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Thursday, November 10, 2011
Wednesday's Michigan Debate
Rick Wiley, RNC Political Director
November 10, 2011
Wednesday's Michigan Debate
Last week USA Today and Gallup released the results of their first "Swing State Poll" conducted in 12 of the most important battleground states in next year's election. An ominous finding for the President is only 37% of voters in swing states feel they're better off today than they were when he was elected three years ago. And at a time when economic concerns dominate the political landscape, swing-state voters said a Republican candidate would do a better job handling the issues of the federal budget deficit and debt (+16%) and the issue of unemployment (+7%). It's important to note all 12 of these swing states were won by the President in 2008.
The swing state with Obama's widest margin of victory is Michigan - and on Wednesday that's where our Republican candidates will be. At 8:00pm (EST) at Oakland University in Rochester they'll participate in a Michigan Republican Party-sponsored debate where they'll share their solutions for getting the country's economy in order and Americans back to work.
It's no secret Michigan has been hit especially hard during the economic downturn. Over half a million Michiganders are out of work. Unemployment in Michigan remains over 11% - the third highest state in the country behind only Nevada and California and like everywhere, jobs and the economy are the top issues.
Last month, Obama visited Michigan for the 9th time, this time touting his $80 billion bailout for GM & Chrysler and the recent trade deal with South Korea (a deal Republicans had been pressing him for since he took office). The frequency of his visits suggests he knows how important Michigan is electorally. But Obama's problem is he must convince Michigan voters he not only likes to visit, but his priorities have been correct, and he's providing the policies and leadership necessary to help states like Michigan recover.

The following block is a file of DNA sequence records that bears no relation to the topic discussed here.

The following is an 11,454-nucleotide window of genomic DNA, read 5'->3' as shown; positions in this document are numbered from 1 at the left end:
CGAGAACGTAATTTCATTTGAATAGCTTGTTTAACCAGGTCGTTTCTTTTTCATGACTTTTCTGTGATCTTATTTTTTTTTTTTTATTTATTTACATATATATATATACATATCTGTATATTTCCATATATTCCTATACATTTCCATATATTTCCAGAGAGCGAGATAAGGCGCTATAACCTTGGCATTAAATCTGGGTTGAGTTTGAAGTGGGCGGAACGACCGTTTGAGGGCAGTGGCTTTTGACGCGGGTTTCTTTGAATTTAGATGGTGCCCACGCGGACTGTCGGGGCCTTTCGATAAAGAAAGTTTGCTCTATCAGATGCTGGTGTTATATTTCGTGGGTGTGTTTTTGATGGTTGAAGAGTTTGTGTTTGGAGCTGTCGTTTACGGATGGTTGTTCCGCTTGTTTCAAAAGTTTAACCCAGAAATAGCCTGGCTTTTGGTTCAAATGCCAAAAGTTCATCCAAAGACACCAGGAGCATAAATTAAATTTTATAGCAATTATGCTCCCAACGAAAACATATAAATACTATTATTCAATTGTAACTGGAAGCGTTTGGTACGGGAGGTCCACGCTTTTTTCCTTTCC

An October survey by EPIC/MRA shows only 14% of Michigan voters believe the country is going in the right direction. Conversely, the vast majority see the country going the wrong way. Seven in ten voters (71%) say things have "pretty seriously gotten off on the wrong track". In May of Obama's first year in office the state was almost evenly split on this same question.
When asked about Obama himself, only 38% of voters gave the President a positive rating for the job he's doing. That's an embarrassingly low number for someone who carried the state with 57% of the vote just three years ago.
Although Michigan has supported the Democrat in the last five Presidential elections, it is far from a typical liberal blue-state. Michigan (Macomb County, specifically) has long been referred to as the unofficial home of the 'Reagan Democrat'. Michigan has bucked the Democrat establishment before, and last year its voters decided it was time to rid the state of failed Democrat leadership. Voters gave Republicans a virtual sweep of state office by electing Governor Rick Snyder, Lieutenant Governor Brian Calley, Attorney General Bill Schuette, Secretary of State Ruth Johnson, a super-majority in the State Senate and a new majority in the State House. Equally as impressive as the size of the victory was where it occurred, with Republicans picking off legislative districts and local races across the state, including in traditionally Democrat territory around Detroit. Governor Snyder carried all but 4 of Michigan's 83 counties and won with the largest victory margin for a Republican in 12 years.
It's against this backdrop our Republican candidates debated on Wednesday. One thing beyond debate is Michigan voters will see a stage full of candidates better suited to lead than Barack Obama. Michigan decided to replace a Democrat chief executive with a Republican in Lansing last year, and given the path it's on, it seems reasonable to think Michigan will decide to do the same for Washington next year.
I could also mention the USA Today/Gallup swing state survey I mentioned earlier also shows a large enthusiasm advantage for Republicans in swing states, but that would be piling on.
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